- Kia and Hyundai are rolling out a free anti-theft software upgrade for models targeted by thieves.
- A group called the “Kia Boyz” started a viral TikTok challenge showing how to start the cars using a USB cord.
- The trend led to State Farm and Progressive no longer insuring some models in certain cities.
Kia and Hyundai are starting to roll out free anti-theft software upgrades for car models that have been targeted by a viral social media challenge that teaches people how to steal them.
Some Kia models from 2011 to 2021 and some Hyundai models from 2016 to 2021 use traditional keys, which means they don’t have electronic immobilizers in them to prevent the car from starting if there’s no key present.
A group of teens from Milwaukee, Wisconsin called the “Kia Boyz” started a TikTok challenge teaching people how to start the car using just a screwdriver and a USB charging cable, the St. Louis Post-Dispatch reported. Police started noticing the car-stealing trend in late 2020, Milwaukee Police Chief Jeffrey Norman told The Wall Street Journal.
Eligible car owners are being notified by Kia and Hyundai about how to get the free upgrades. The upgrade takes less than an hour to install, both vehicle manufacturers say.
In a press release from Hyundai, the car manufacturer said the upgrade “modifies certain vehicle control modules on Hyundai vehicles equipped with standard ‘turn-key-to-start’ ignition systems.”
“As a result, locking the doors with the key fob will set the factory alarm and activate an ‘ignition kill’ feature so the vehicle cannot be started when subjected to the popularized theft mode,” Hyundai said.
Car owners can deactivate the “ignition kill” feature by unlocking their car with the key fob.
Some Kia car owners have already received a software upgrade, and other owners will be able to get the upgrade in the next few months, Kia said in a statement shared with Insider. The car manufacturer added that steering wheel locks are also available at no cost through some local law enforcement agencies.
“The company remains concerned about incidents of car theft targeting certain Kia models, encouraged in some cases by social media content promoting criminal conduct, and is committed to supporting law enforcement and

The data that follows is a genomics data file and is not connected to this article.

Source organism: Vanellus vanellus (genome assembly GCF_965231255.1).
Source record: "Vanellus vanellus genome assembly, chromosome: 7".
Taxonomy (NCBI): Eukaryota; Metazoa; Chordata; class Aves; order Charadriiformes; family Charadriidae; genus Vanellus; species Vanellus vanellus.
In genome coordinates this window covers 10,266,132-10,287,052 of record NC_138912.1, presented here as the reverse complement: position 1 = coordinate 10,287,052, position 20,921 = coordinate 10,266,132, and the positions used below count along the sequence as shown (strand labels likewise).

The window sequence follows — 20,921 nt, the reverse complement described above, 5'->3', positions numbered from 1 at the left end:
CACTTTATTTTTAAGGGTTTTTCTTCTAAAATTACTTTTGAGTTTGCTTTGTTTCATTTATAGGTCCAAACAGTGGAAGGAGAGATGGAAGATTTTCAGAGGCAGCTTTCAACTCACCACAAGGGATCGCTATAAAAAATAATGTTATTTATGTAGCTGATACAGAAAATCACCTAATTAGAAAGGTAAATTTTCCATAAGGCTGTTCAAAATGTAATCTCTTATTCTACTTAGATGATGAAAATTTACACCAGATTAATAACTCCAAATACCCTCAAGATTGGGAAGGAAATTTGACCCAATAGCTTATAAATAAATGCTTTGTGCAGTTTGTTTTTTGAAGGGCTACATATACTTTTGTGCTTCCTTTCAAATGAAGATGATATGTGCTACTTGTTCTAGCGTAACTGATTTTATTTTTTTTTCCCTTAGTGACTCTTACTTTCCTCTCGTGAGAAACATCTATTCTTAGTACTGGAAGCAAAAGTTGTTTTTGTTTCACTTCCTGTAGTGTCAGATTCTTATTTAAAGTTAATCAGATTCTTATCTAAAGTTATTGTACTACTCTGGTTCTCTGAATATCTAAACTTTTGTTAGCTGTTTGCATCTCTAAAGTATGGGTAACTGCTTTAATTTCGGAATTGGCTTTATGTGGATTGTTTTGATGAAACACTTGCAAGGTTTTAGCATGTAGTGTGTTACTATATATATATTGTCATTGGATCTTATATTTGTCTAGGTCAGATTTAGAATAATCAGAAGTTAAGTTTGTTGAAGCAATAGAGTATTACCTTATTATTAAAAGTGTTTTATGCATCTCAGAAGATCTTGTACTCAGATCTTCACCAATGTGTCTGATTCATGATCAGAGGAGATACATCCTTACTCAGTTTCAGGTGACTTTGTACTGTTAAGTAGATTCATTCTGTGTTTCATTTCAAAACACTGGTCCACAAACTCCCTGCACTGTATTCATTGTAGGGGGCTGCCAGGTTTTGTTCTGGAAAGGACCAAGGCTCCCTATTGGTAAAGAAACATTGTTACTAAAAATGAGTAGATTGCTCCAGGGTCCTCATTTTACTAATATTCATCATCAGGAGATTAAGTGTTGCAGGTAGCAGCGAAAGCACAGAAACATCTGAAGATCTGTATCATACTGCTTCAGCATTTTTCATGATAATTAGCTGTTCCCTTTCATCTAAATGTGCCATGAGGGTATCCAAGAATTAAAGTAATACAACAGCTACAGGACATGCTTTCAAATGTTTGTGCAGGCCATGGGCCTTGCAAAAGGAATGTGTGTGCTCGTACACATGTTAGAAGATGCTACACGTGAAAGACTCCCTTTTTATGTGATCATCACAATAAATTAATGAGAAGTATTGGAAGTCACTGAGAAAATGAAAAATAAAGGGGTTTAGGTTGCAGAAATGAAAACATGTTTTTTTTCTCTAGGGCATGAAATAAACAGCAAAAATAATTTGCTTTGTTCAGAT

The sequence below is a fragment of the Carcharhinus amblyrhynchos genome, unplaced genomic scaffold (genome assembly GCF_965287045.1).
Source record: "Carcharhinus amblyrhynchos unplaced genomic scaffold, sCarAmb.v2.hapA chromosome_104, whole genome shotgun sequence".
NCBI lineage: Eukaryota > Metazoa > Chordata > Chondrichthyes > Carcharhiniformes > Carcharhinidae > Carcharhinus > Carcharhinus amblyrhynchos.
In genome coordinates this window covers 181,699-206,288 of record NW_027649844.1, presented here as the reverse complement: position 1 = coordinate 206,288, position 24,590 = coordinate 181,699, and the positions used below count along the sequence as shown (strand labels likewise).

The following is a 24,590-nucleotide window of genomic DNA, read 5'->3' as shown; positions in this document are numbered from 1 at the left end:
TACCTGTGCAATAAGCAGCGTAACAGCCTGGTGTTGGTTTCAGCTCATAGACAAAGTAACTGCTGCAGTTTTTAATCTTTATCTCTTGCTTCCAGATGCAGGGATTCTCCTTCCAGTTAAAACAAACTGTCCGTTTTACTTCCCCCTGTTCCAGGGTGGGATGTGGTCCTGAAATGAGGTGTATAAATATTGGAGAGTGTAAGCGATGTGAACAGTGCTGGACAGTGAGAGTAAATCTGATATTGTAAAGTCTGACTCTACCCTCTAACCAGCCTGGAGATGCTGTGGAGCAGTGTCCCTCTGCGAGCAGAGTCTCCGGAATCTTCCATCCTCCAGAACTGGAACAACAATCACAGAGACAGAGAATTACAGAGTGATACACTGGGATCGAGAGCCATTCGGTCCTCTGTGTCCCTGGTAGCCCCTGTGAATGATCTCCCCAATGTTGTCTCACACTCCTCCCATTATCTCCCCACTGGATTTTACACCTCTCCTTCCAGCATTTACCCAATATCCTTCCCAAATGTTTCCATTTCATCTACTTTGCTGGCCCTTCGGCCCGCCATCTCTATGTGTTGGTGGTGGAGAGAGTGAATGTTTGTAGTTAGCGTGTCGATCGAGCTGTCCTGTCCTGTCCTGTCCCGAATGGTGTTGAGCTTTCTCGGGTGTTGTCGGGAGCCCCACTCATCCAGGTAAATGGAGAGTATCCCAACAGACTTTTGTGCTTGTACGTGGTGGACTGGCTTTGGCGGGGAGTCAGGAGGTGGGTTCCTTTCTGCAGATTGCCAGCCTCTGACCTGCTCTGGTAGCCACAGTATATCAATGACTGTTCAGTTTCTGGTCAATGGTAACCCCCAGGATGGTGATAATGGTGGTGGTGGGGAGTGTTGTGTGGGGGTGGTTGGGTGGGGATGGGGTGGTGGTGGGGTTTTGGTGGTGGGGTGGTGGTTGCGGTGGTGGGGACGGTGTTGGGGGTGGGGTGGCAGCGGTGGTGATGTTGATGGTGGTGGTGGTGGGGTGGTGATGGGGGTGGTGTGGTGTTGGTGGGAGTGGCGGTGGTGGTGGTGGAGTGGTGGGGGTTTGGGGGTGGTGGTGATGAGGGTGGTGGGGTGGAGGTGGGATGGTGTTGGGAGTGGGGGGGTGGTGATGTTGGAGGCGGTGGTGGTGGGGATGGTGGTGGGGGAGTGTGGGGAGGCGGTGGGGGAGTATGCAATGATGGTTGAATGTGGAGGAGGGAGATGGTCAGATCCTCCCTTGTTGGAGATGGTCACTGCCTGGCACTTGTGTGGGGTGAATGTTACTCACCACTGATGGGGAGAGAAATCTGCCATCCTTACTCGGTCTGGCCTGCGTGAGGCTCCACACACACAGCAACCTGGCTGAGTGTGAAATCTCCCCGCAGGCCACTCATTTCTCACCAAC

owners in addressing these crimes,” Kia said in the statement.
Hyundai said in its press release that the upgrade will go out to almost 4 million vehicles beginning February 14. The 2017 to 2020 Elantra, 2015 to 2019 Sonata, and 2020 to 2021 Venue vehicles will get the upgrade first.
“We have prioritized the upgrade’s availability for owners and lessees of our highest selling vehicles and those most targeted by thieves in order for dealers to service them first,” Randy Parker, CEO of Hyundai Motor America, said in a press release.
Cars that receive the software upgrade will also get a window decal “to alert would-be thieves that the vehicle is equipped with enhanced anti-theft technology,” Hyundai said. Other vehicles will be eligible for the upgrade beginning in June, including different models of the Elantra, Sonata, and Santa Fe.
Since 2021, thefts of Kia and Hyundai vehicles have been climbing throughout the country, according to a report from the Highway Loss Data Institute.
Car thefts in Denver have increased by 160% since 2018, and most of the thefts are Kia and Hyundai cars, Denver7 reported. Claims of stolen cars were almost twice as common for Kia and Hyundai models from 2015 to 2019 compared to all other car makes, according to the HLDI report.
Theft rates for some Kia and Hyundai models are so high that State Farm and Progressive temporarily stopped writing insurance policies for some of the models in some cities last month.
“Given that we price our policies based on the level of risk they represent, this explosive increase in thefts in many cases makes these vehicles extremely challenging for us to insure,” Jeff Sibel, a spokesperson for Progressive, told CNN last month. “In response, in some geographic areas we have increased our rates and limited our sale of new insurance policies on some of these models.”
The insurance companies did not reply to requests for comment from Insiders.